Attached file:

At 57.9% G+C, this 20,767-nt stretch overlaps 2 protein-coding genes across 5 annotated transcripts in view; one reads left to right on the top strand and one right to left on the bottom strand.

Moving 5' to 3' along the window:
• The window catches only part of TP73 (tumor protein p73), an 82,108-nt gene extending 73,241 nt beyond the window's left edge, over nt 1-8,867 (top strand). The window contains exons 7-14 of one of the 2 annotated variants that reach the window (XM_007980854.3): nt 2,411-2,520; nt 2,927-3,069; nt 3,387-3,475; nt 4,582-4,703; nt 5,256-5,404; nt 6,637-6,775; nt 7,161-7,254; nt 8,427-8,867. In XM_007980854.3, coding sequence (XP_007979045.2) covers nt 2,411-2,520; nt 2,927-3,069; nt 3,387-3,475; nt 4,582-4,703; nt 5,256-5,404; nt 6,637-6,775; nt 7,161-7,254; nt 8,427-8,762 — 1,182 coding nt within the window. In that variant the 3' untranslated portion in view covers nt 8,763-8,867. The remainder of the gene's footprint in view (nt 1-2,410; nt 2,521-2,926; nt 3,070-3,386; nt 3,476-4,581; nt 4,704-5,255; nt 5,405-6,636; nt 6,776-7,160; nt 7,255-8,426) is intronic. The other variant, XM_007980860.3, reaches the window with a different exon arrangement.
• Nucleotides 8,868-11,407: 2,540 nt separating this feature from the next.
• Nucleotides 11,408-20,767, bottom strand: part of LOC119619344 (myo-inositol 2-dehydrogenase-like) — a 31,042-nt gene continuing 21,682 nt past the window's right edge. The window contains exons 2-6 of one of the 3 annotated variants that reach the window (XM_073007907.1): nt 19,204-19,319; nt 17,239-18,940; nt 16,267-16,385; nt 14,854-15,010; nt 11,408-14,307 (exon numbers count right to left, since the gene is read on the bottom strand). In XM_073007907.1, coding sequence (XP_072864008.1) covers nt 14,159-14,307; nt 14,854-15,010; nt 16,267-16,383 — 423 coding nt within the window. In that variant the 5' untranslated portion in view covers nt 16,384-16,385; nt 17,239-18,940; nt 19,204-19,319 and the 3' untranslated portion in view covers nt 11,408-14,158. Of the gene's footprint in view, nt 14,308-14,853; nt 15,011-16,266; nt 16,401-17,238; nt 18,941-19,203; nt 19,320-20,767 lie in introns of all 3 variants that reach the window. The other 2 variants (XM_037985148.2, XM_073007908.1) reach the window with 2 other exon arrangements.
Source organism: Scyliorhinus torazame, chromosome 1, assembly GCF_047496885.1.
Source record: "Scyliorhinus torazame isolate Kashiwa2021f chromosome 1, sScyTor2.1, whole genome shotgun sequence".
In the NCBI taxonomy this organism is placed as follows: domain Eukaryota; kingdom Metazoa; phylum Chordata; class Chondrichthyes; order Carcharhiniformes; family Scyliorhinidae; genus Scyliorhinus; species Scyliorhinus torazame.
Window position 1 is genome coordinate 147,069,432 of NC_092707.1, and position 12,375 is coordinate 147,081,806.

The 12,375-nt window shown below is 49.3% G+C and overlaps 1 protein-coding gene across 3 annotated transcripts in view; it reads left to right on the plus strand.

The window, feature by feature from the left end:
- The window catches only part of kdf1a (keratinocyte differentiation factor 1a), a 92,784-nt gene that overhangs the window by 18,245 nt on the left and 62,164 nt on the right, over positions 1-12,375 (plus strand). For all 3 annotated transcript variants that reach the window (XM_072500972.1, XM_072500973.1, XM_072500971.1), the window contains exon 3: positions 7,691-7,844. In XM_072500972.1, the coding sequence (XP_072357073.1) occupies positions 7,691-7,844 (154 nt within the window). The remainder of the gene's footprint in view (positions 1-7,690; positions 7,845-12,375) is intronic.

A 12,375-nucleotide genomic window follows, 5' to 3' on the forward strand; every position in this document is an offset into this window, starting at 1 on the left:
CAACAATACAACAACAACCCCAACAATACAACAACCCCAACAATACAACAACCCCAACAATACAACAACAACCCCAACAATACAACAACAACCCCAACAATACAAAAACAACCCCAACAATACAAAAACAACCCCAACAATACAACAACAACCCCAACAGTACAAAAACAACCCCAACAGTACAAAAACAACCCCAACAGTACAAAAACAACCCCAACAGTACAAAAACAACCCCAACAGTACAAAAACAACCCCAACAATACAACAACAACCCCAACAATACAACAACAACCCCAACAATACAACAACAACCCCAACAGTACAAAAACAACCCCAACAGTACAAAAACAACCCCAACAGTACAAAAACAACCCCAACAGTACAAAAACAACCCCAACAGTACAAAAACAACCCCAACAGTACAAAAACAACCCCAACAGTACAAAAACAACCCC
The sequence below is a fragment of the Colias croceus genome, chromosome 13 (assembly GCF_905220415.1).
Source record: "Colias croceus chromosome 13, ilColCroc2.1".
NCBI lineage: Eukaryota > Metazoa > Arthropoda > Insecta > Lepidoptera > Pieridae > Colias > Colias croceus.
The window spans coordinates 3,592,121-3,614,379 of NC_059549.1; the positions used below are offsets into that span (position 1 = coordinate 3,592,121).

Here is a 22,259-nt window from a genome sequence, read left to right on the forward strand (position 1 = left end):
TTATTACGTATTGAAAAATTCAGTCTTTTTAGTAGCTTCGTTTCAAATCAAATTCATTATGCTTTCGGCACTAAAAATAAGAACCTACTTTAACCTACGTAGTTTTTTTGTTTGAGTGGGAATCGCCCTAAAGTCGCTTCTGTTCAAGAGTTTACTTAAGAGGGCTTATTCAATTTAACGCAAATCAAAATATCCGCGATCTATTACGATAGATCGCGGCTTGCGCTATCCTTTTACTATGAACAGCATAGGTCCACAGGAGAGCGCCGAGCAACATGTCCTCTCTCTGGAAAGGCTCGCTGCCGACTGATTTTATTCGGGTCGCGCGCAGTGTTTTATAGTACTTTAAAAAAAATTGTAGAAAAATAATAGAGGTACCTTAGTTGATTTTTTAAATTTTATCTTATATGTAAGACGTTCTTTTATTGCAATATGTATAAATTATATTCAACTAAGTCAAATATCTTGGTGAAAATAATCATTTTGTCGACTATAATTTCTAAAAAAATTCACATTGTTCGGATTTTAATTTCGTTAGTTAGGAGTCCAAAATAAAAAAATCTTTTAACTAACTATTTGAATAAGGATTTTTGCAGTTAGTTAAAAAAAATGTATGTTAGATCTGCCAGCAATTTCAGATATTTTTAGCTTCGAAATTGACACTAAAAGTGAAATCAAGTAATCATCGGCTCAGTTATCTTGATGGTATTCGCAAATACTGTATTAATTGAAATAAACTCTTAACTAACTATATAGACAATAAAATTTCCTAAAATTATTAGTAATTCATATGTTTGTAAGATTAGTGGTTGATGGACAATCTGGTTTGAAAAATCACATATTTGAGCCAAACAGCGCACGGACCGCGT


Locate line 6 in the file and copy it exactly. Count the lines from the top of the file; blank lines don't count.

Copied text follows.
Source organism: Scyliorhinus torazame, chromosome 1, assembly GCF_047496885.1.